That’s the “guideline” the NCAA recommended Monday for college football teams during the regular season. That came after six months of work that the NCAA and the College Athletic Trainers’ Society did with medical organizations, coaches, administrators and commissioners.
That practice policy has been in place as a rule in the Ivy League since 2011 and was adopted by the Pac-12 last season.
Georgia director of sports medicine Ron Courson was on an NCAA safety committee that examined the issue of limiting practice contact.
“The concussions I think is the thing that really drove this,” Courson said in an interview in May.
Courson said there isn’t any data yet to show the Ivy League and Pac-12 restrictions lessened those.
“Common sense would seem to think you would have a decrease, but where do you draw the line?” Courson said. “That’s the debate in coaching circles. For example if you say, we’re only going to do contact once a week, that might translate better in the NFL than in college because in the NFL you have guys that are very experienced and know how to hit. In college, maybe you bring in an 18-year old freshman and they need to have good fundamental work. If you don’t get that in practice, are they more prone to get hurt in a game because they’re going out there and they don’t know how to practice?”
Courson wondered what the optimal number of live contact practice days would be.
The NCAA is defining live contact practices as “any practice that involves live tackling to the ground and/or full-speed blocking. Live contact practice may occur in full-pad or half-pad (also as “shell,” in which the player wears shoulder pads and shorts, with or without thigh pads). Live contact does not include: (1): “thud sessions, or (2) drills that involve “wrapping up,” in these scenarios players are not taken to the ground and contact is not aggressive in nature. Live contact practices are to be conducted in a manner consistent with existing rules that prohibit targeting to the head or neck area with the helmet, forearm, elbow or should or the initiation of contact with the helmet.”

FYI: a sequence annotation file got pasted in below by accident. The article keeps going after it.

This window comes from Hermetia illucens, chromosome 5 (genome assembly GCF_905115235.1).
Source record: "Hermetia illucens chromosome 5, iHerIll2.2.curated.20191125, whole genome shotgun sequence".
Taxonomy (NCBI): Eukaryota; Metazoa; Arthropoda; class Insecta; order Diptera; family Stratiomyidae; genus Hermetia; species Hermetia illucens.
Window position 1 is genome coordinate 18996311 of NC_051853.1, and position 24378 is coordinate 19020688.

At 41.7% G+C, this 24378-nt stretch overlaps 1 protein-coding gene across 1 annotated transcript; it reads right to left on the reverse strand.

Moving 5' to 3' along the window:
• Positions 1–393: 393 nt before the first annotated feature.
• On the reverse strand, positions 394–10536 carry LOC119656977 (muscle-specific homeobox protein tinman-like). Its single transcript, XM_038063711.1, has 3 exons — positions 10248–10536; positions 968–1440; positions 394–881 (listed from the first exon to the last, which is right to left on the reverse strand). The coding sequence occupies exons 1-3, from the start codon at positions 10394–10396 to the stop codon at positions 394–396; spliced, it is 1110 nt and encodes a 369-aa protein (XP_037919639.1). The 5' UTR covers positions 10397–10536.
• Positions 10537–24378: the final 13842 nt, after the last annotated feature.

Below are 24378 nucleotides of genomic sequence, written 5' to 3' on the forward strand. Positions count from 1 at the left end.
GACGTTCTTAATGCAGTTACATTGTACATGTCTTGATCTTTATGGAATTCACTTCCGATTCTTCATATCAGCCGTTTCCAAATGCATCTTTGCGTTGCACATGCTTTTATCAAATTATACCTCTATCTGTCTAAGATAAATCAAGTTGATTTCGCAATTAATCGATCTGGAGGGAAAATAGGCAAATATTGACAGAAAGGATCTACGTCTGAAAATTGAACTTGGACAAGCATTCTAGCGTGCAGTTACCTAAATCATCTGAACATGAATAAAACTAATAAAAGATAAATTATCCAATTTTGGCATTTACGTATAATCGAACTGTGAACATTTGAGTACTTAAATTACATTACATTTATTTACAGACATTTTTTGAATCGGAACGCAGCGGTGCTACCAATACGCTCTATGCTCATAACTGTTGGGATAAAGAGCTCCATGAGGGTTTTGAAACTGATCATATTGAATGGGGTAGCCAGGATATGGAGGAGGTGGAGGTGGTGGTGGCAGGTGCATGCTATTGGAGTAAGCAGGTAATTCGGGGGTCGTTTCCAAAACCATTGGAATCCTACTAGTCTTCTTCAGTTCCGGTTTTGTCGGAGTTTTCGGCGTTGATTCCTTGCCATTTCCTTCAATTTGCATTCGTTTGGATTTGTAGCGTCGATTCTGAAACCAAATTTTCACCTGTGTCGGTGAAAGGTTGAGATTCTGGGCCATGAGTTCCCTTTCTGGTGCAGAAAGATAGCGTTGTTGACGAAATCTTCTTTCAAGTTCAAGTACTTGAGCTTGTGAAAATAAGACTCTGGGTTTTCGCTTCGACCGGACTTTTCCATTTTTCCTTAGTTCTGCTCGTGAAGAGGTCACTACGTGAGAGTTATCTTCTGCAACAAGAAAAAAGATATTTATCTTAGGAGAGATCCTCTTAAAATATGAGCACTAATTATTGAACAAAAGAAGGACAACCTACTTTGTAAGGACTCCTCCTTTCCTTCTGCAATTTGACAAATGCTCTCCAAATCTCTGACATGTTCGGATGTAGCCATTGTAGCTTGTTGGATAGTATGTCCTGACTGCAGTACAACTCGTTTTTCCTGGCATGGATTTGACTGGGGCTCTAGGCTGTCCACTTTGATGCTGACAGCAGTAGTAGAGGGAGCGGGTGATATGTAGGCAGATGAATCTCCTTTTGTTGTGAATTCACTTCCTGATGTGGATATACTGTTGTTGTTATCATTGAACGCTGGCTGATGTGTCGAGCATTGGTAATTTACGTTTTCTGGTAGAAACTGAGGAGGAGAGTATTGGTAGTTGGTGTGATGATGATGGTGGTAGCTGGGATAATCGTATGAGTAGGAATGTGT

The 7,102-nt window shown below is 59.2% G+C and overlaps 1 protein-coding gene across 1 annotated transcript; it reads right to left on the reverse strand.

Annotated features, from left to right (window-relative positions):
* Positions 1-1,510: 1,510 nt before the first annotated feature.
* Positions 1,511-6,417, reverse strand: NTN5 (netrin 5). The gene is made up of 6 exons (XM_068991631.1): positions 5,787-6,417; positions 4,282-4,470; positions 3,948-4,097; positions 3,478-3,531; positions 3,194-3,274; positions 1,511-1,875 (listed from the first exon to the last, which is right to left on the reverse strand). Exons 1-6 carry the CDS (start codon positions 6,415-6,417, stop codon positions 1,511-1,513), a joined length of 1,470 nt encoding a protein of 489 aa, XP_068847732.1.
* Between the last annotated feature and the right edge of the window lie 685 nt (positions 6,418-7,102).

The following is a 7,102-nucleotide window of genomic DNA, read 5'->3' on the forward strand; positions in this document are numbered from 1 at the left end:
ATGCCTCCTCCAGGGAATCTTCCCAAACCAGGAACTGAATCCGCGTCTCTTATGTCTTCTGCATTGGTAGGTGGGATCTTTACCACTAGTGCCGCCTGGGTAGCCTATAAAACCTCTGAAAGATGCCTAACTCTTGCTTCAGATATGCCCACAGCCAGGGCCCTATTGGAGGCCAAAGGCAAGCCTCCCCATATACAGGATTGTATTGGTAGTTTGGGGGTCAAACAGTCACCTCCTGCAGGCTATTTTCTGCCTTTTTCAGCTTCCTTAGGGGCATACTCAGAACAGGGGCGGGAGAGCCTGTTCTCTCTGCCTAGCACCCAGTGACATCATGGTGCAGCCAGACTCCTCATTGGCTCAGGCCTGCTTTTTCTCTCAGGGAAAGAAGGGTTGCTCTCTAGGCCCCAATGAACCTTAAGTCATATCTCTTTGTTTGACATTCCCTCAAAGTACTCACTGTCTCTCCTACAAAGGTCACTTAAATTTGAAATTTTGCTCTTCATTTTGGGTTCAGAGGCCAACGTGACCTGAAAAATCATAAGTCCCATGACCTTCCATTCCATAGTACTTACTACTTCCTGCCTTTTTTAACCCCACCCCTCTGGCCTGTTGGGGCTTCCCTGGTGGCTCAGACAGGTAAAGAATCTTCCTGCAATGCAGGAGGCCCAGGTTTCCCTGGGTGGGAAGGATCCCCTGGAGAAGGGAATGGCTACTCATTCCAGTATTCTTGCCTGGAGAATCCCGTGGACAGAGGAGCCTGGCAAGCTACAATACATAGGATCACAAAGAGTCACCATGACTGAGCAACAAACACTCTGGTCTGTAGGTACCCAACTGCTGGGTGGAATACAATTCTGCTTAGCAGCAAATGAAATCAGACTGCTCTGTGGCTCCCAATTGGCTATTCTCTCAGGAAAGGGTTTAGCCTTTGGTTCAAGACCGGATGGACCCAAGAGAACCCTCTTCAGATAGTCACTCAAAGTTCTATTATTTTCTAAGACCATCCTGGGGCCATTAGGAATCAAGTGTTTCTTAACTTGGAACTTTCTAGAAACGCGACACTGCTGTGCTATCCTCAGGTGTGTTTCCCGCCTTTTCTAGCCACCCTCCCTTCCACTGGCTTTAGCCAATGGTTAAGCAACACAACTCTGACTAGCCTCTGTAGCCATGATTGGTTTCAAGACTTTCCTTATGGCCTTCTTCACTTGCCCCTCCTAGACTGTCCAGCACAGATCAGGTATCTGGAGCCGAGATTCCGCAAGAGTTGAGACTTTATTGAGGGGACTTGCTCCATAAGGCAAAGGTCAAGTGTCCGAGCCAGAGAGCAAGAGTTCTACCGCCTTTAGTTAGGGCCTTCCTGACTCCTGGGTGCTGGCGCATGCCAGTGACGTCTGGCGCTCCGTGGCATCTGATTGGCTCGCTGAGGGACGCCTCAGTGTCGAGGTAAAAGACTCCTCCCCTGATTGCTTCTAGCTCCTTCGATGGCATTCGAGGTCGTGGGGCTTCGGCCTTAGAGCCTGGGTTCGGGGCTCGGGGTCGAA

The NCAA guidelines from its Web site on practice guidelines are as follows:
Preseason: For days when schools schedule a two-a-day practice, live contact practices are only allowed in one practice. A maximum four live contact practices may occur in a given week, and a maximum of 12 total may occur in the preseason. Only three practices (scrimmages) would allow for live contact in greater than 50 percent of the practice schedule.
In-season, postseason and bowl season: There may be no more than two live contact practices per week.
Spring practice: Of the 15 allowable sessions that may occur during the spring practice season, eight practices may involve live contact; three of these live contact practices may include greater than 50 percent live contact (scrimmages). Live contact practices are limited to two in a given week and may not occur on consecutive days.
The impact at Georgia if this was enacted as a rule could come in preparation for a game like Georgia Tech with its triple option offense or against Georgia Southern in 2015.
“If you play an opponent that does a lot of cut blocking, you may want to do more pad work that week,” Courson said.
Georgia also recently has practiced full contact on one practice day just for players redshirting and scout teamers. That would seem to count against the total.
Courson had said he expected a “best practices” for contact practices to be put in place before rules were enacted legislatively. That’s what has happened.